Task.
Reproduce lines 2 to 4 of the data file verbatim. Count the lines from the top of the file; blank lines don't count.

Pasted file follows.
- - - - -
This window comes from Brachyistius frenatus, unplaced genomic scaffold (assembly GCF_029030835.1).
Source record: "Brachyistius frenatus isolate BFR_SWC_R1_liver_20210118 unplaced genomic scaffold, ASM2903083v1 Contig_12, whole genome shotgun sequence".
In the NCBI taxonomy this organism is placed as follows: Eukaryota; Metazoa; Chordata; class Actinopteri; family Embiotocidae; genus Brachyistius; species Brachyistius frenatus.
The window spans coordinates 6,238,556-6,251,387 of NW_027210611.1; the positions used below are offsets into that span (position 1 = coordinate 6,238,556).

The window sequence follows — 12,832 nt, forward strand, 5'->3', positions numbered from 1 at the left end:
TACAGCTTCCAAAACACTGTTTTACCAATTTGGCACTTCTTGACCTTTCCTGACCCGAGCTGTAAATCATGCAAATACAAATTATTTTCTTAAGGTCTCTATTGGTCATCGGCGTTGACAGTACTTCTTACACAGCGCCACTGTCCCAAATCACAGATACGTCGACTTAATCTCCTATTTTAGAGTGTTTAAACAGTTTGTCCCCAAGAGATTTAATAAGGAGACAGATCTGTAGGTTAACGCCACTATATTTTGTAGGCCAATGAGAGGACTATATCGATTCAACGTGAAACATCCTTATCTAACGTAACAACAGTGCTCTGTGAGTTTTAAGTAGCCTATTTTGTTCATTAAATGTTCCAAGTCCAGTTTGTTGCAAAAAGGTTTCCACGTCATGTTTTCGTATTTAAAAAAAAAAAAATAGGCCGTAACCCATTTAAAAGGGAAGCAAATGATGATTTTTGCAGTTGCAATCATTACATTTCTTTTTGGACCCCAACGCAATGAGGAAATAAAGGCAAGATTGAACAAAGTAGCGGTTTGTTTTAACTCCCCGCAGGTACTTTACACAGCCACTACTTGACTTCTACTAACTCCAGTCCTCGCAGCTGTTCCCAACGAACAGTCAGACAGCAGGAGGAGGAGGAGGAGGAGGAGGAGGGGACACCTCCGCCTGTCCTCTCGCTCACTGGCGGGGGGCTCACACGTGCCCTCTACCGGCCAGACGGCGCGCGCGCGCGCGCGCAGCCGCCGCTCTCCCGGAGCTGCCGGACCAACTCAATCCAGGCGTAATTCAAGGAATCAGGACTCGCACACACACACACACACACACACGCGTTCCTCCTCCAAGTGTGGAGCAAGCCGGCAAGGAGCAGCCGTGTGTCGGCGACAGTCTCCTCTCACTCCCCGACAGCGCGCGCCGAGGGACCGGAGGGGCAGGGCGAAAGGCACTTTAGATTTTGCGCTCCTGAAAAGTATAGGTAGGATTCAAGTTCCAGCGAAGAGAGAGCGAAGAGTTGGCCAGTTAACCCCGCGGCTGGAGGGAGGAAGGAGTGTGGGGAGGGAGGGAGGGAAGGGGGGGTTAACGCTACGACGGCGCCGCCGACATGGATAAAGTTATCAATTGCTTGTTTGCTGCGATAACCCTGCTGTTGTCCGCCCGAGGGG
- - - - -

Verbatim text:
Source record: "Brachyistius frenatus isolate BFR_SWC_R1_liver_20210118 unplaced genomic scaffold, ASM2903083v1 Contig_12, whole genome shotgun sequence".
In the NCBI taxonomy this organism is placed as follows: Eukaryota; Metazoa; Chordata; class Actinopteri; family Embiotocidae; genus Brachyistius; species Brachyistius frenatus.
The window spans coordinates 6,238,556-6,251,387 of NW_027210611.1; the positions used below are offsets into that span (position 1 = coordinate 6,238,556).